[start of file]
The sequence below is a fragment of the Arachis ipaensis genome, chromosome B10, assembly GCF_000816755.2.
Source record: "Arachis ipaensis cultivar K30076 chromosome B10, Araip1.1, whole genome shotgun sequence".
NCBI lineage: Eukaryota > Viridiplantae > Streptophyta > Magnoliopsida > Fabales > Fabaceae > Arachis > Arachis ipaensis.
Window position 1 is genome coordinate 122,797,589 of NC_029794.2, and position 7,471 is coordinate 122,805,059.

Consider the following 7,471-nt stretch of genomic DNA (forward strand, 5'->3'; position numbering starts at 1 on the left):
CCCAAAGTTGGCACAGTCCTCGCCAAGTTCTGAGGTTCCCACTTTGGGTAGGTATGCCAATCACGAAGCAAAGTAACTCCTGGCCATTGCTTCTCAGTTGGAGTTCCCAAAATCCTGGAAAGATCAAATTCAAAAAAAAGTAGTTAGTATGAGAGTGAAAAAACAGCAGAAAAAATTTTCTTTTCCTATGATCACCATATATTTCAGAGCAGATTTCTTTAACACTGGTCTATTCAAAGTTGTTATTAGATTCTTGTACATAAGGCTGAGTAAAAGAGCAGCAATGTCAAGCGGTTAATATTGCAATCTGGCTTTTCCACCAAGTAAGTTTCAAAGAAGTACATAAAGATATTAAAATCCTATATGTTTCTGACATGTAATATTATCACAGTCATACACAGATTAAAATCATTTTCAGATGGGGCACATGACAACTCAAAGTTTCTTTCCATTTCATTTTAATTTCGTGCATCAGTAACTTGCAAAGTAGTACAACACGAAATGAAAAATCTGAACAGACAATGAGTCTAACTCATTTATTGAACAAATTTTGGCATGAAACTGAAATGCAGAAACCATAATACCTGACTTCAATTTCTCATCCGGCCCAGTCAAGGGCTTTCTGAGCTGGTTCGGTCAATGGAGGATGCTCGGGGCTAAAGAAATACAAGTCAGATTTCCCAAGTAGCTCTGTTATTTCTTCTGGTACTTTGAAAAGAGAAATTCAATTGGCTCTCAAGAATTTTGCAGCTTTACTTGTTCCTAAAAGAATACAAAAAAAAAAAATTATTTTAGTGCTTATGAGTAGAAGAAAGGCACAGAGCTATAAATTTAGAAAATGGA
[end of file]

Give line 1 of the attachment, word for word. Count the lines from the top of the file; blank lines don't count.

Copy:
The sequence below is a fragment of the Arachis ipaensis genome, chromosome B10, assembly GCF_000816755.2.